Trace and I took him up the rising ground behind the village to the spot whereat Kest had received his death-blow. Preece, on the day of the murder, had caused that place to be enclosed with stakes and a rope, and for a day or so after had stationed a man there, to keep the inquisitive sightseers from trampling the turf. But there was no guardian there now, though the rope was still round it, and we were free to examine the actual spot as closely as we pleased. There was little to see there; the turf was of that short-cropped and wiry sort that is too resilient to carry the marks of pressing feet. But still there was one thing to which Macpherson at once pointed his umbrella.

“That’ll be the puir creature’s blood!” he said. “Aye, he’ll ha’ lost a deal of that, by the looks of it. A sair thrust, no doubt. And where were ye standing, Tom, my man, when ye saw it given?”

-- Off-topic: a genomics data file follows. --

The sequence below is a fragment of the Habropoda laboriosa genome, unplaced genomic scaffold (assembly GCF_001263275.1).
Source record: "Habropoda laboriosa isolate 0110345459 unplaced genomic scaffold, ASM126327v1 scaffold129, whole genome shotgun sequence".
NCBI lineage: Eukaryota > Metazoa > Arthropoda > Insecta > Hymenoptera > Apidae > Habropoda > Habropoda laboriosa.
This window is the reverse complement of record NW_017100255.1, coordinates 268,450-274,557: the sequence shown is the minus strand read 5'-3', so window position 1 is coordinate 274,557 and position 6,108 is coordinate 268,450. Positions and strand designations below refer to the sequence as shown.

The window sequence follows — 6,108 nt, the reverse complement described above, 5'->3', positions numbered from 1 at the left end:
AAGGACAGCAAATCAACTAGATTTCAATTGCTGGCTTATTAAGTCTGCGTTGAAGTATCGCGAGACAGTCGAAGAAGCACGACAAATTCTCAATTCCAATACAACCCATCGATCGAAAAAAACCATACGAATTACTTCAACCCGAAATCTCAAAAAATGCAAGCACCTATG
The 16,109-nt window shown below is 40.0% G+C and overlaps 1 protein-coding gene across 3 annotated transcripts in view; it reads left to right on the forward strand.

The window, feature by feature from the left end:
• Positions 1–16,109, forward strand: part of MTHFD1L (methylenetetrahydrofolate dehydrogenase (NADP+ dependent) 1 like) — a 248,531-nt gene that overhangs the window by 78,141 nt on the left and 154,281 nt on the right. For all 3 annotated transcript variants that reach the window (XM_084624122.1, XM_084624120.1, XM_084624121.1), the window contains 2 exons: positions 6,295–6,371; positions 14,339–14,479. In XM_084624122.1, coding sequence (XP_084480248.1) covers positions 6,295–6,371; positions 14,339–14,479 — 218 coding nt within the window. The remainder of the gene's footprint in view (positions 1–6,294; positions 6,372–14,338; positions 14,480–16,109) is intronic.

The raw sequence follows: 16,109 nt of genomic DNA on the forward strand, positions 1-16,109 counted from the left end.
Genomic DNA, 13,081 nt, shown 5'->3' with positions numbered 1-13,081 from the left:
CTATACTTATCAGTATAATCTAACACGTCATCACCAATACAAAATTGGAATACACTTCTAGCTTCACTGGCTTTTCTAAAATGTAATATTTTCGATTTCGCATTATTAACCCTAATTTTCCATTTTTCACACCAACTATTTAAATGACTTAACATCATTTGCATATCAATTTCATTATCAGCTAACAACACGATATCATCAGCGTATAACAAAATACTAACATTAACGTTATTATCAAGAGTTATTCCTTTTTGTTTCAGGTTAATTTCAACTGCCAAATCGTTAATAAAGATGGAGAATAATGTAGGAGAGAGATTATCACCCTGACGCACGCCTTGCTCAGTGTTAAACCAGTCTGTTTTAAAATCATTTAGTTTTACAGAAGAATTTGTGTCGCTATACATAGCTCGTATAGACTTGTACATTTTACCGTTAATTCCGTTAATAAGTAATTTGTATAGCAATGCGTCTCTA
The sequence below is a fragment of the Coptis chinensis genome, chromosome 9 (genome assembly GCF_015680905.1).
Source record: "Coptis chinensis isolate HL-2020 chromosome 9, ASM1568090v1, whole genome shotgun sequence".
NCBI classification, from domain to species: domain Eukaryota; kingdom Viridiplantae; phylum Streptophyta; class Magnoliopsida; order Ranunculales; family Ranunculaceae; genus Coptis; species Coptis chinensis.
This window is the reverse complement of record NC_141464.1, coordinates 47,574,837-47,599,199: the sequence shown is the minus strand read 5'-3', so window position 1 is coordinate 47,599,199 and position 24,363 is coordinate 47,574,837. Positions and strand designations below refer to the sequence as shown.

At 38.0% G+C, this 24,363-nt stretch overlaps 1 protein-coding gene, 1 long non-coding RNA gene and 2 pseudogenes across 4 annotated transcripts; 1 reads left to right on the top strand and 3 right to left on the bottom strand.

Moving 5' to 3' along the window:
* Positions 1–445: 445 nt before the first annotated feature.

I took him into the old mill, pointing out all the various details relative to my story of the night and morning I had spent there. Up in the loft, at the broken casement from which I had witnessed the fight in the sea fog, he stared inquisitively across-country. There was no sea fog that morning, and from that lofty position we could see the surrounding hills, villages, and sea-plain for many a mile.

“Which way ran the murderer, d’ye say?” he asked suddenly.

I pointed to a dark belt of wood that lay to the east, at the head of a sudden fall in the land.

“Down there!---straight down there,” I answered. “Towards that wood, though, of course, I couldn’t see any wood then; you couldn’t see many yards before you that morning. But that was the way---and he ran fast too!”